It seems a little crazy to me that the front of almost every magazine cover features some kind of cleanse, detox program or shake mix that will somehow magically fix all of your weight loss issues. I have tried some extreme things myself over the years (like drinking a lemon juice and maple syrup cocktail for 14 days straight) and so has Kate (she lived on just milk, orange juice, broth and homemade marshmallows for weeks…yes marshmallows…don’t even ask!) in the past to lose weight quickly/heal our metabolisms. Even though these ridiculous tactics did sort of “work,” the results only lasted for a little while.
Once we started eating solid foods again, things went right back to the way they had been, as it goes with pretty much every fad diet that’s advertised these days. Any program that cannot be sustained and turned into a lifestyle the majority of the time will honestly end up doing more harm than good because of how your metabolism is negatively affected.
Another trend I see with clients who have the “diet” mentality and are looking for a quick fix is that they oftentimes quit and give up on healthy eating if things aren’t going perfectly in their eyes. In other words, if the weight doesn’t come off exactly how they wanted it to or if they’ve cheated one too many times, they give up easily and exemplify the old familiar dieting term by “falling off the wagon” before they ever really even get on it. I wrote an article a while back about the problem with trying to be perfect that may be helpful if you feel like you have these tendencies.
So after failing various dieting attempts miserably, I gave up on all these extremes long ago and wanted to share some things that actually did work and helped me reframe how I think about healthy eating:
- I try to follow the Great Grandma Rule as much as possible. I do read labels and buy products that follow this rule. To put it simply, I try to eat what great grandma would have eaten 100 years ago. So if I can’t pronounce it or don’t know what it is, I don’t eat it.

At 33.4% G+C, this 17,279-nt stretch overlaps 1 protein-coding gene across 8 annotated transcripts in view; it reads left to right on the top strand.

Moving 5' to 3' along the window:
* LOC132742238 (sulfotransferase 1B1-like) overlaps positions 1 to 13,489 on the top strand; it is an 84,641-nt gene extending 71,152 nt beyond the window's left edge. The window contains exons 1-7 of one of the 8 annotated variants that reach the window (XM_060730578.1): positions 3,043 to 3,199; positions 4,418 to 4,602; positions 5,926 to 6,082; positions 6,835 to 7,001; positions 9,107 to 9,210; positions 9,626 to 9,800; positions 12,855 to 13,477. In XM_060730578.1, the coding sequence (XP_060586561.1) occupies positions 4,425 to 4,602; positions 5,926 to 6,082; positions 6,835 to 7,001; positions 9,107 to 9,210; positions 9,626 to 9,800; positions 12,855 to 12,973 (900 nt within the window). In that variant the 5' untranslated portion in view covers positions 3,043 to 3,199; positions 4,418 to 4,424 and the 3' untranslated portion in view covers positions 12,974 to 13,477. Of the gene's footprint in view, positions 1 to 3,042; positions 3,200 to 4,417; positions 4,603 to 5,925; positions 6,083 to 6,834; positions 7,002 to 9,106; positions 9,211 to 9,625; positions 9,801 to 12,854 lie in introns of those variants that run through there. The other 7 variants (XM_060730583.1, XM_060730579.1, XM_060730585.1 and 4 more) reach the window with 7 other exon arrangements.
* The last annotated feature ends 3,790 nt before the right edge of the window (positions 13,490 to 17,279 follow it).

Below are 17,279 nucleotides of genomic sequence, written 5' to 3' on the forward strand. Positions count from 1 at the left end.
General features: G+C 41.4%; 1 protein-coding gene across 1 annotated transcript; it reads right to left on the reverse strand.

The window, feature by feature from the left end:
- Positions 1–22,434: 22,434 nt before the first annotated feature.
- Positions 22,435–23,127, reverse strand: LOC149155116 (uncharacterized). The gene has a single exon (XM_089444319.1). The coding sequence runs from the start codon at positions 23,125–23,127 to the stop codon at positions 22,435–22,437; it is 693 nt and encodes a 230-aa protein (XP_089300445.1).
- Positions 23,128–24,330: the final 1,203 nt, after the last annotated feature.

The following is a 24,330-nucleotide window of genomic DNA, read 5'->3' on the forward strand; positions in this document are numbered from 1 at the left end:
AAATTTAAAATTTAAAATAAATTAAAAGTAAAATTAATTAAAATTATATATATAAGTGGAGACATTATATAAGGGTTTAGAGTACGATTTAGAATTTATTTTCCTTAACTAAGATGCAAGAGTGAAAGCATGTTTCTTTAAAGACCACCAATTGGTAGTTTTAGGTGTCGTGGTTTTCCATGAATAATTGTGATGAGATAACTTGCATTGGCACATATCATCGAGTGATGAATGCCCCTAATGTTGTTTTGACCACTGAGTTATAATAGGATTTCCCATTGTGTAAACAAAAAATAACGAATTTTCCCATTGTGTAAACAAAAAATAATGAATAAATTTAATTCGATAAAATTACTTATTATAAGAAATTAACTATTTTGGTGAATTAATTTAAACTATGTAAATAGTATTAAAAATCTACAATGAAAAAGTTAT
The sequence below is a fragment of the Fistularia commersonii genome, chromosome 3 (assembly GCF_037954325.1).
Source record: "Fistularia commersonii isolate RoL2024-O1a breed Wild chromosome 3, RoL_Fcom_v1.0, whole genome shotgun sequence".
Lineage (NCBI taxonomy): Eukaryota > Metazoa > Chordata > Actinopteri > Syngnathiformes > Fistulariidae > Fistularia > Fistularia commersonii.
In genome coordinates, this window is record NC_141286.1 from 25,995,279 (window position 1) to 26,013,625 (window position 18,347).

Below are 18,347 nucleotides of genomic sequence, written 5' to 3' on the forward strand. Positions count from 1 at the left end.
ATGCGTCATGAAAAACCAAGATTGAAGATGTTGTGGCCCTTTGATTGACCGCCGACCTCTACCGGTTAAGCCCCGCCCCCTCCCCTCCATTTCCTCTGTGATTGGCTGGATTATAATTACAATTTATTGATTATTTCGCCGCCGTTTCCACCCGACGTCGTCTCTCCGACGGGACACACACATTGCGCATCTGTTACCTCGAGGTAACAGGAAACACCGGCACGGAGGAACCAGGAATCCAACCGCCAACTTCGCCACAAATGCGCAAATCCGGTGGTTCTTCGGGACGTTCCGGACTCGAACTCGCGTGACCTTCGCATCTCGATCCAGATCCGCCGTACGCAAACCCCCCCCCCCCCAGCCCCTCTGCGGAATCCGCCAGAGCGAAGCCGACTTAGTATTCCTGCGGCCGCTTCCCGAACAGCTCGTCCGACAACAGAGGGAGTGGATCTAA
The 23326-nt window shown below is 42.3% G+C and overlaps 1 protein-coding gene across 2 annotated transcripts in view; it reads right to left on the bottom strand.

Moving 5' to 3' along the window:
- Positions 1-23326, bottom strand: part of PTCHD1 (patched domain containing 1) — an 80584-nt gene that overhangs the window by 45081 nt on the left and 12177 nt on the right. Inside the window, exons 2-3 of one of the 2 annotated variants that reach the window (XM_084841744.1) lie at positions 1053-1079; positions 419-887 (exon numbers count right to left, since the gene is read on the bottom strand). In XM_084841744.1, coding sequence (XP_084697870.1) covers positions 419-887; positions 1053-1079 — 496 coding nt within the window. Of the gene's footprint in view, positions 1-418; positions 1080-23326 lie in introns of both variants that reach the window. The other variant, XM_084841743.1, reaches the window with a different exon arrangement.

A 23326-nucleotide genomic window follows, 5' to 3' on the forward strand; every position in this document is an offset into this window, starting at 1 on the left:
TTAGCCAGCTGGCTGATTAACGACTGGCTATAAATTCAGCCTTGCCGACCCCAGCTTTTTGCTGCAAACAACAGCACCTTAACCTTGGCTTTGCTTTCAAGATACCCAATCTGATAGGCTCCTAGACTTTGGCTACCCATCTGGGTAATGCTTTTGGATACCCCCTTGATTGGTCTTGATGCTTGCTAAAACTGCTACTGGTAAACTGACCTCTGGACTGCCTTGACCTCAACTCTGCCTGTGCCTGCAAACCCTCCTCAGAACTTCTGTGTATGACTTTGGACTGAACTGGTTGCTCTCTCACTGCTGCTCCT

- I do try to avoid modern manmade fats called PUFAs (polyunsaturated fats) that are very unstable and cause inflammation in the body. I call my house a PUFA-free zone. I avoid them at home, however I give myself a break and don’t worry about it when I go out to eat. If you want more information on the specifics of PUFAs, check out Dr. Ray Peat’s website.
- I live by the following scriptural principle: All things are acceptable/permissible, but not all are beneficial. I know that sometimes I eat things that are not beneficial for my body, however I also extend myself grace and eat things I enjoy so I never feel like I am on a “diet”. As I mentioned before in a previous article, if something is not the “healthiest” option, I pause, give thanks and bless the food to my body. I don’t fret about it and I don’t allow guilt to set in. I simply give myself permission to live a little and enjoy whatever it is that I’m eating.
- I do try to limit my consumption of starchy carbohydrates (namely grains) to one or less per day. I have found that getting your carb sources mostly from fruits and veggies can be very helpful for maintaining a healthy weight. Even though I try to limit it, I also don’t look at this as a hard and fast rule I have to stick to. For instance, if I eat grains for breakfast and then enjoy some while I’m out to eat or at a gathering later that day, then maybe I won’t eat any the following day or perhaps I’ll just eat less of them. The goal should be to find a healthy balance that works for your lifestyle and your schedule.
I truly believe the key to success in this area of your life is to focus on eating real food… as often as you realistically can. At the same time, you need to be able to give yourself a little freedom here and there, setting your mind on progress versus perfection.
In fact, the way I see it, there are only 2 ways you could eat perfectly all of the time anyway: 1) You hire a personal chef that follows you to and fro who is allowed to personally cook food for you in restaurants or homes neither of you own or 2) You decide to live as a hermit under a rock and never go anywhere or eat anything unless it was made by your bone-tired hands. So if that’s you…we need to talk!
But really, eating well the majority of the time while simultaneously giving yourself a little breathing room is the best and most realistic way to achieving healthy eating habits that will last a lifetime!